A jury was assembled at the Hennepin County Court on Monday, as the opening of the trial of former Minneapolis policeman Derek Chauvin got underway.
Chauvin is accused of murdering unarmed Black man George Floyd by kneeling on his neck – a killing that was caught on camera and which sparked outrage across the world.
The trial, in downtown Minneapolis, is expected to last some four weeks and is taking place under high-security conditions.
Relatives and lawyers for Floyd's family knelt in protest outside the courthouse, immediately ahead of the start of the hearing.
They took a knee for eight minutes and 46 seconds — the amount of time that Chauvin was seen kneeling on Floyd's neck in the video.
Prosecution makes opening statements
One of the prosecutors in the case, Jerry Blackwell, said Chauvin's actions had been at odds with what was expected of police.
"You will learn that on May 25 of 2020 Mr. Derek Chauvin betrayed his badge when he used excessive and unreasonable force upon the body of Mr. George Floyd," Blackwell said in his opening statement.
"That he put his knees upon his neck and his back, grinding and crushing him, until the very breath, no ladies and gentlemen, until the very life was squeezed out of him," Blackwell said.
Blackwell also said bystander witnesses included a Minneapolis Fire Department first responder who wanted to administer aid. The lawyer, who showed the jury the video of Chauvin pressing his knee into Floyd's neck, alleged that the officer pointed Mace self-defense spray at her.
"She wanted to check on his pulse, check on Mr. Floyd's well-being,'' Blackwell said. "She did her best to intervene. When she approached Mr. Chauvin... Mr. Chauvin reached for his Mace and pointed it in her direction. She couldn't help."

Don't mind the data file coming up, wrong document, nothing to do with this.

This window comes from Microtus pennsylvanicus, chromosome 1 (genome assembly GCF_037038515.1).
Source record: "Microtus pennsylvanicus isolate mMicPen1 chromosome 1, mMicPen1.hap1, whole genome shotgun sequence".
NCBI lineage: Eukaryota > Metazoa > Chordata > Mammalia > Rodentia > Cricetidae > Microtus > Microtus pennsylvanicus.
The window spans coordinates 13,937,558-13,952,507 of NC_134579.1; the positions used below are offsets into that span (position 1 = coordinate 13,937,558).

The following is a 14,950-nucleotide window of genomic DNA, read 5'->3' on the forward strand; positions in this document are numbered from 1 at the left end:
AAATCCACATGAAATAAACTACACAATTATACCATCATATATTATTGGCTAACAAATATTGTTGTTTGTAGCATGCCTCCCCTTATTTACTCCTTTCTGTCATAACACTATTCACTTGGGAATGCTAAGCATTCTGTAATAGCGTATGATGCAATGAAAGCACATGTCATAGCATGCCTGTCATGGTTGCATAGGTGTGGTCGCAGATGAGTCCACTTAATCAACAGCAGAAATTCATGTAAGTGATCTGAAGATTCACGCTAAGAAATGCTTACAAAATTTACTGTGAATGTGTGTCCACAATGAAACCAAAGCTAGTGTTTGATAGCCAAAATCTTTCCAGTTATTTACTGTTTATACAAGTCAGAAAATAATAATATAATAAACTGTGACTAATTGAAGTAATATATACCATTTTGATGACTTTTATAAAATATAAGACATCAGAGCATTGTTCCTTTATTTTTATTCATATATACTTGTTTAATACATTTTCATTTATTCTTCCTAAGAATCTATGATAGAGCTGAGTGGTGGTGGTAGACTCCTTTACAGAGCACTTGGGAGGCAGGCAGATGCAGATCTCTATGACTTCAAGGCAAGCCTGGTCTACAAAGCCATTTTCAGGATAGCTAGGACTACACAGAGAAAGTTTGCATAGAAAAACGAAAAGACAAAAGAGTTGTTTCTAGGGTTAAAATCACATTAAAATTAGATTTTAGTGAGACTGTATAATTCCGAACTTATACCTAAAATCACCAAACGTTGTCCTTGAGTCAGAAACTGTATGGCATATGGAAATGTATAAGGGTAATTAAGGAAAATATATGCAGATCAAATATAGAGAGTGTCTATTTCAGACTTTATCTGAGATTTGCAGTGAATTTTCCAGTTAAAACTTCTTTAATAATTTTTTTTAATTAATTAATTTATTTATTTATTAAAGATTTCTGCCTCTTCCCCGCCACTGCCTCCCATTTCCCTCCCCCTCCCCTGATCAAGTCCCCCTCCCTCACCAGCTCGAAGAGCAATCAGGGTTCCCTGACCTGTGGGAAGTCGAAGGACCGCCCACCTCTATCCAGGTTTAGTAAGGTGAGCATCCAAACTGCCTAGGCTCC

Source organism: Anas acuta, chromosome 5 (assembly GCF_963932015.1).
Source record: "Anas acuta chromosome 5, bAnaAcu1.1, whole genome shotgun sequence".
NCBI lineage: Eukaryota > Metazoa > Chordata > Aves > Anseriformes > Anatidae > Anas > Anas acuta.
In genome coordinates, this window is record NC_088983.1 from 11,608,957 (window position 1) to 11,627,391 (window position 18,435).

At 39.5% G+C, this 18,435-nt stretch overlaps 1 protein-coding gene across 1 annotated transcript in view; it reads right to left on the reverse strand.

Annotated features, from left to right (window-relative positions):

Defense says politics has no role
Chauvin's defense lawyer asked a jury to ignore politics and social issues in the highly charged case.
"There is no political or social cause in this courtroom," Defense attorney Eric Nelson said, rejecting charges of murder.
Nelson used his opening statement to describe the chaotic scene during the arrest.
He said Chauvin had only been following his training, and that the screaming of bystanders had caused officers "to divert their attention from the care of Mr. Floyd."
Nelson said drug use, heart disease, and high blood pressure, as well as the adrenaline flowing through his body, had all contributed to Floyd's death from a heart rhythm disturbance.
Final jury to be decided
Fifteen jurors were selected for the case. Hennepin County Judge Peter Cahill was required to drop one juror on Monday and proceed with 12 and two alternates.
A jury of 14 people is set to hear the case. Eight jurors are white and six are Black or multiracial, according to the court. Two of the 14 will be alternates, although the judge has not said which ones will be alternates and which will actually deliberate the case.
It is rare for police officers to be convicted in the US, when charges are brought against them.
President 'will be watching closely'
US President Joe Biden would closely monitor developments in the trial, his spokeswoman said on Monday.
"He certainly will be watching closely, as Americans across the country will be watching," Jen Psaki said. "At the time of George Floyd's death, he talked about this as being an event that really opened up a wound in the American public."
Family members of George Floyd attended a prayer service on Sunday night, hours before opening statements in the trial into his death were set to begin.
They were joined by national rights leaders such as Reverend Al Sharpton and Ben Crump, a civil rights attorney who also represents the Floyd family.
The death of Floyd, an African American, sparked a worldwide outcry against systemic racial discrimination in 2020.